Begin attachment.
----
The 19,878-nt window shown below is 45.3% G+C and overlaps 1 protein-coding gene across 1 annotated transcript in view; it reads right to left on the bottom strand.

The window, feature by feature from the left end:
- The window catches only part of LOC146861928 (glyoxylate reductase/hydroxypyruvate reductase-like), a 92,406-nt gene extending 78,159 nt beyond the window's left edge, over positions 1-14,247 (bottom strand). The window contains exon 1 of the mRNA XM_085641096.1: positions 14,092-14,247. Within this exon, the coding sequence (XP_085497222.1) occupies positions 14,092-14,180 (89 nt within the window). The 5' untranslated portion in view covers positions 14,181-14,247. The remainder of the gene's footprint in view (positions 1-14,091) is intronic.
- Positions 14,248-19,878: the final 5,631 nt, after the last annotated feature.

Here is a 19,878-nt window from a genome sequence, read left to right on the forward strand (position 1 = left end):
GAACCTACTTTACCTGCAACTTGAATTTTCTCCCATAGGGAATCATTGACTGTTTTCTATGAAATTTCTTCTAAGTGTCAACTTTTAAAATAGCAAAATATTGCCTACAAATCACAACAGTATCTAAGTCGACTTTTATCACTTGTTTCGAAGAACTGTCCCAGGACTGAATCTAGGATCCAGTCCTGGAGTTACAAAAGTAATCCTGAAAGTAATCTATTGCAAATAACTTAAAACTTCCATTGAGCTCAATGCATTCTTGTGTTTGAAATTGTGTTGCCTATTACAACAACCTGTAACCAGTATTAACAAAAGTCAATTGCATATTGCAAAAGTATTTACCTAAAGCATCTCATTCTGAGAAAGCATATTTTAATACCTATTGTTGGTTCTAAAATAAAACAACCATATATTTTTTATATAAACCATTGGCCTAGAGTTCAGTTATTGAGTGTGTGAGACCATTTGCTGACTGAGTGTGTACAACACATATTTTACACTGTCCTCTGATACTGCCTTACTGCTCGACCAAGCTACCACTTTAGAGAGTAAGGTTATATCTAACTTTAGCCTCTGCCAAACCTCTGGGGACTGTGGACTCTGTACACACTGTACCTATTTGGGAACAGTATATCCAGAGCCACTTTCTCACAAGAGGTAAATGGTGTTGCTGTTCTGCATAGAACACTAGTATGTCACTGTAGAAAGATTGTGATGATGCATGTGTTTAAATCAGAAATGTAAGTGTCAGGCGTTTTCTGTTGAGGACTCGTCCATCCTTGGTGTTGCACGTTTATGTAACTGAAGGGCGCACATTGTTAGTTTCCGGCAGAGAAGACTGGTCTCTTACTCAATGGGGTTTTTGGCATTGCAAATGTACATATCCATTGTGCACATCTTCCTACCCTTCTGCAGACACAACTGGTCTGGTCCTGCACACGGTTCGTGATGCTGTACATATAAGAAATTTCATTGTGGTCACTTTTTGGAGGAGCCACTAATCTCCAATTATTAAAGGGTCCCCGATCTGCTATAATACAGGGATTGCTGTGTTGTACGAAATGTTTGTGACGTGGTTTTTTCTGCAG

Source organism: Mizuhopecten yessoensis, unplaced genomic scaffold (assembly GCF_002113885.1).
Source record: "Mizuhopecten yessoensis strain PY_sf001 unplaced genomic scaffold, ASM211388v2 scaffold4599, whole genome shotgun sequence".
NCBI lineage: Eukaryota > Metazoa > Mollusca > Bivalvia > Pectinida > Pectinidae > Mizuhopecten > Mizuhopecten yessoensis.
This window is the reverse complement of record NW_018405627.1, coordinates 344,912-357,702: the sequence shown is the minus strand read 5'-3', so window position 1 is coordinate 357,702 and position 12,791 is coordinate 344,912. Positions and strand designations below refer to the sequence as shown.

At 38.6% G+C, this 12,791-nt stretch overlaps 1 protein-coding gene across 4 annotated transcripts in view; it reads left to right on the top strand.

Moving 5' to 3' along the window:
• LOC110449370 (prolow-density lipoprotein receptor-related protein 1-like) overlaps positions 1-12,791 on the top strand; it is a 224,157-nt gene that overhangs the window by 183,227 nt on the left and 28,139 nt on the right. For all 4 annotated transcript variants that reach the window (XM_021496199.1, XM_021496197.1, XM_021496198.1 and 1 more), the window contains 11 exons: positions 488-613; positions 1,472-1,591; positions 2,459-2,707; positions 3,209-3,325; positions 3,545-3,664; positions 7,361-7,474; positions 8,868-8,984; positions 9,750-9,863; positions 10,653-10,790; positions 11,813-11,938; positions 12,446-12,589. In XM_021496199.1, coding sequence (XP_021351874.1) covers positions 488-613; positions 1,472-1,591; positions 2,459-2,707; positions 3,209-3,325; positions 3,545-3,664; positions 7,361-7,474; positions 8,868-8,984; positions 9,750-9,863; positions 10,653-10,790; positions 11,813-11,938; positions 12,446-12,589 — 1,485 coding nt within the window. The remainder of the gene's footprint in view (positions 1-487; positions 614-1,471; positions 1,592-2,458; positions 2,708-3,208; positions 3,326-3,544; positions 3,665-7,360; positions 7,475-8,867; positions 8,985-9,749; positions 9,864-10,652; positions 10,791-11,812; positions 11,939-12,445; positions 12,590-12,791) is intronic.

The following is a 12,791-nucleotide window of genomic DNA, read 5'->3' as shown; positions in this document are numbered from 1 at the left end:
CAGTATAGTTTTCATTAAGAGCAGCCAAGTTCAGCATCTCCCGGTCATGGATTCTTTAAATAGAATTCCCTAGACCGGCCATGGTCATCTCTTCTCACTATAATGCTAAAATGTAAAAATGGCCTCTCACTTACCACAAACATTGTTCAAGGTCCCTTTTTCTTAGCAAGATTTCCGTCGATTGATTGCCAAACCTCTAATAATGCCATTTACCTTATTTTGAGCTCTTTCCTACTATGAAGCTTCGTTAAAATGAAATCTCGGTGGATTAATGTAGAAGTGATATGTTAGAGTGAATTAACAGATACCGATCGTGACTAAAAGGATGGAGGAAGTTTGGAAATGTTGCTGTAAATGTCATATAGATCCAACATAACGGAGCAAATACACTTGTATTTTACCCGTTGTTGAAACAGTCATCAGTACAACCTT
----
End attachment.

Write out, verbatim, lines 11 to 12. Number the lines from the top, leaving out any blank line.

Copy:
At 38.6% G+C, this 12,791-nt stretch overlaps 1 protein-coding gene across 4 annotated transcripts in view; it reads left to right on the top strand.

Moving 5' to 3' along the window: